However, given the historic lack of interest in alternative species planting and recent increases in regulatory constraints on harvest activities in riparian zones, there may be some question about whether naturally-regenerated raw material supplies of alder and cedar will be sufficient to support existing manufacturing infrastructure until plantation crops become available. Estimations of available future volumes of alder and cedar saw logs could be helpful to better inform future market potentials. The high value of alder and red cedar would appear to be sufficient to warrant investment in growth and yield research for these species to help inform planting decisions.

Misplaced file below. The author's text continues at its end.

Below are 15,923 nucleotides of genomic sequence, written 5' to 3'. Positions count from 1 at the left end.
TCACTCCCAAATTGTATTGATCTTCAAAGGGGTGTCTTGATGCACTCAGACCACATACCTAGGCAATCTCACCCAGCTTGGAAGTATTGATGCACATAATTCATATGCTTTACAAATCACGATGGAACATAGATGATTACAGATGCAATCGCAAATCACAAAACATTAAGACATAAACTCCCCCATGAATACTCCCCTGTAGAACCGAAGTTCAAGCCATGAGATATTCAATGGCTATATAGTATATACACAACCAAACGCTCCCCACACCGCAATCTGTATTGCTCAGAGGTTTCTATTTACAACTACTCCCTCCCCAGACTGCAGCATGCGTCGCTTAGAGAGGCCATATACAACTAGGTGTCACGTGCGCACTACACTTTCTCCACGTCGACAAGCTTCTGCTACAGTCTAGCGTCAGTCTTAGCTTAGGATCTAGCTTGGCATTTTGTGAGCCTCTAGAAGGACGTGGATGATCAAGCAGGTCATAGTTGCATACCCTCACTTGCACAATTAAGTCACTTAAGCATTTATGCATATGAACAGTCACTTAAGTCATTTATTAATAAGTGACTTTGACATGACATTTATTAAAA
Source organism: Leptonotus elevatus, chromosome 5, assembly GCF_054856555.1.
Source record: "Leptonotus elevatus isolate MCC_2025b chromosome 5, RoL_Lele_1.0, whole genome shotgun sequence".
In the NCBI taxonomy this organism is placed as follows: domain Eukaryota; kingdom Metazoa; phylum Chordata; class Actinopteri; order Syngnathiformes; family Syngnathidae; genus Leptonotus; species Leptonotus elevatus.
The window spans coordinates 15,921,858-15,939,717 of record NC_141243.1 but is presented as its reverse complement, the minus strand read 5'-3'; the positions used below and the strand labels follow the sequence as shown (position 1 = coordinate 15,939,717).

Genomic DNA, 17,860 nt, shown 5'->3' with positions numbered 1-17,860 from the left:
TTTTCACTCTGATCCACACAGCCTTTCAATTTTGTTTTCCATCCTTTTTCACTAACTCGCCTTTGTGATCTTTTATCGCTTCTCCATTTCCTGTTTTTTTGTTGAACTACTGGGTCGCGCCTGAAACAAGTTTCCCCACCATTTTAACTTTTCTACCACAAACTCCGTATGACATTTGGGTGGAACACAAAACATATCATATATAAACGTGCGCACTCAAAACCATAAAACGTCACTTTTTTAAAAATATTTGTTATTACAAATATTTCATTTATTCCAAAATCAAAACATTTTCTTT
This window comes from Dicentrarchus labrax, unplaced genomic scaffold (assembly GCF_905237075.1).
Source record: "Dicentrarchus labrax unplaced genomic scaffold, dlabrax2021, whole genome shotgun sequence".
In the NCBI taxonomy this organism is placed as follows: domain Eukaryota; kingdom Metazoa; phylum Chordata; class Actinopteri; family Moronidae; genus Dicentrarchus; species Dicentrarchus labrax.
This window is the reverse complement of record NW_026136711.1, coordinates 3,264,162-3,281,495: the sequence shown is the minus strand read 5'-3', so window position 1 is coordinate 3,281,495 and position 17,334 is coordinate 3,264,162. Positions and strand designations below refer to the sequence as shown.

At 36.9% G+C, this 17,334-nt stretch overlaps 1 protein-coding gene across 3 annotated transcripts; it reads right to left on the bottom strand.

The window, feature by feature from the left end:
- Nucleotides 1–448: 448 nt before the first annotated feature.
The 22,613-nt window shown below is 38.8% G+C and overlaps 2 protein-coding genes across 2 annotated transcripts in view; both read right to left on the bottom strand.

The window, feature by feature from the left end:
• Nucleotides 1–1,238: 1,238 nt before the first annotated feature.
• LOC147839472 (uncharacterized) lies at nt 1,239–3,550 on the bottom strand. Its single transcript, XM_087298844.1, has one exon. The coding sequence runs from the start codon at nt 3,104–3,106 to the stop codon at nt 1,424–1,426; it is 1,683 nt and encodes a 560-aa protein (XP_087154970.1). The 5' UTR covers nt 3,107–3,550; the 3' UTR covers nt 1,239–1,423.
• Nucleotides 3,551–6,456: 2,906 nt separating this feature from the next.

Species diversity brings value to investment portfolios as well as to forest environments. Planting of multiple species can reduce risk from disease or market fluctuations while improving cash flow from staggered harvest revenues.


Pease, Dave. 2003. Paul Ehinger: Reluctant "Elder Statesman", Engineered Wood Journal, Vol. 6, No. 1. pp. 16-19.

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Last Updated 10/13/2022 12:34:27 PM